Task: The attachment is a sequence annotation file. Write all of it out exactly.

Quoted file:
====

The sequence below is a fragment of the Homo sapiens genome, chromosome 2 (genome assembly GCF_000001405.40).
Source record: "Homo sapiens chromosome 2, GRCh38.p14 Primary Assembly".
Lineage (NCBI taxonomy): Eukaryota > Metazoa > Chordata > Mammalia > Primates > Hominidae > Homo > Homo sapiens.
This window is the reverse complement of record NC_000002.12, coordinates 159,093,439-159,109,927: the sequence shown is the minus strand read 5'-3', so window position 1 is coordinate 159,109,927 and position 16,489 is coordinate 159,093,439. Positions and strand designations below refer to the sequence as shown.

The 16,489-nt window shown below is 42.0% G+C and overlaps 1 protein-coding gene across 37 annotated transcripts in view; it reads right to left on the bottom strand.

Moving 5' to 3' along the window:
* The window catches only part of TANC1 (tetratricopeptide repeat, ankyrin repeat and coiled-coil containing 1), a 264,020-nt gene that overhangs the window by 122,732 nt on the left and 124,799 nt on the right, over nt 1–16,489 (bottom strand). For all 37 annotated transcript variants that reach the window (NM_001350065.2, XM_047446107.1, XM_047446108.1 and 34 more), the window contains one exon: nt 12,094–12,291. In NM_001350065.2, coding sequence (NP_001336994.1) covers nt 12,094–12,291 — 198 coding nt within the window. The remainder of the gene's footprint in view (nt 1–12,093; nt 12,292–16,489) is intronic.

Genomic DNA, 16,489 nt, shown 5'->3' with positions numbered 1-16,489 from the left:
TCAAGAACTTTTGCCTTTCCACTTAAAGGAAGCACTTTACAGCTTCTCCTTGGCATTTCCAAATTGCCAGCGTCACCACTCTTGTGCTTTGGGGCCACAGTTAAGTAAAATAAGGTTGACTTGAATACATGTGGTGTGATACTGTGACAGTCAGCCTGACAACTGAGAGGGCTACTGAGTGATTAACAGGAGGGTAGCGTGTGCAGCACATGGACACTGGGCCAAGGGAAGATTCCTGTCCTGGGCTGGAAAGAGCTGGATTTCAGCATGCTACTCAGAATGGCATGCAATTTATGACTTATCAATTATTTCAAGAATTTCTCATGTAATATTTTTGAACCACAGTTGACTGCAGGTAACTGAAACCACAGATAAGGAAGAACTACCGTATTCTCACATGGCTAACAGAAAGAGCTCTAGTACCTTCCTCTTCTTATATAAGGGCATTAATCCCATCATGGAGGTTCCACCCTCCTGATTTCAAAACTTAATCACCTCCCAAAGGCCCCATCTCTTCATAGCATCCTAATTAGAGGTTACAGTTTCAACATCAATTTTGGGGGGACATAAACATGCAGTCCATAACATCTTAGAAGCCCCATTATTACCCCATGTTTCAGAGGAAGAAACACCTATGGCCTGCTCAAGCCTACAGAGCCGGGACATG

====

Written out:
The sequence below is a fragment of the Homo sapiens genome, chromosome 2 (genome assembly GCF_000001405.40).
Source record: "Homo sapiens chromosome 2, GRCh38.p14 Primary Assembly".
Lineage (NCBI taxonomy): Eukaryota > Metazoa > Chordata > Mammalia > Primates > Hominidae > Homo > Homo sapiens.
This window is the reverse complement of record NC_000002.12, coordinates 159,093,439-159,109,927: the sequence shown is the minus strand read 5'-3', so window position 1 is coordinate 159,109,927 and position 16,489 is coordinate 159,093,439. Positions and strand designations below refer to the sequence as shown.

The 16,489-nt window shown below is 42.0% G+C and overlaps 1 protein-coding gene across 37 annotated transcripts in view; it reads right to left on the bottom strand.

Moving 5' to 3' along the window:
* The window catches only part of TANC1 (tetratricopeptide repeat, ankyrin repeat and coiled-coil containing 1), a 264,020-nt gene that overhangs the window by 122,732 nt on the left and 124,799 nt on the right, over nt 1–16,489 (bottom strand). For all 37 annotated transcript variants that reach the window (NM_001350065.2, XM_047446107.1, XM_047446108.1 and 34 more), the window contains one exon: nt 12,094–12,291. In NM_001350065.2, coding sequence (NP_001336994.1) covers nt 12,094–12,291 — 198 coding nt within the window. The remainder of the gene's footprint in view (nt 1–12,093; nt 12,292–16,489) is intronic.

Genomic DNA, 16,489 nt, shown 5'->3' with positions numbered 1-16,489 from the left:
TCAAGAACTTTTGCCTTTCCACTTAAAGGAAGCACTTTACAGCTTCTCCTTGGCATTTCCAAATTGCCAGCGTCACCACTCTTGTGCTTTGGGGCCACAGTTAAGTAAAATAAGGTTGACTTGAATACATGTGGTGTGATACTGTGACAGTCAGCCTGACAACTGAGAGGGCTACTGAGTGATTAACAGGAGGGTAGCGTGTGCAGCACATGGACACTGGGCCAAGGGAAGATTCCTGTCCTGGGCTGGAAAGAGCTGGATTTCAGCATGCTACTCAGAATGGCATGCAATTTATGACTTATCAATTATTTCAAGAATTTCTCATGTAATATTTTTGAACCACAGTTGACTGCAGGTAACTGAAACCACAGATAAGGAAGAACTACCGTATTCTCACATGGCTAACAGAAAGAGCTCTAGTACCTTCCTCTTCTTATATAAGGGCATTAATCCCATCATGGAGGTTCCACCCTCCTGATTTCAAAACTTAATCACCTCCCAAAGGCCCCATCTCTTCATAGCATCCTAATTAGAGGTTACAGTTTCAACATCAATTTTGGGGGGACATAAACATGCAGTCCATAACATCTTAGAAGCCCCATTATTACCCCATGTTTCAGAGGAAGAAACACCTATGGCCTGCTCAAGCCTACAGAGCCGGGACATG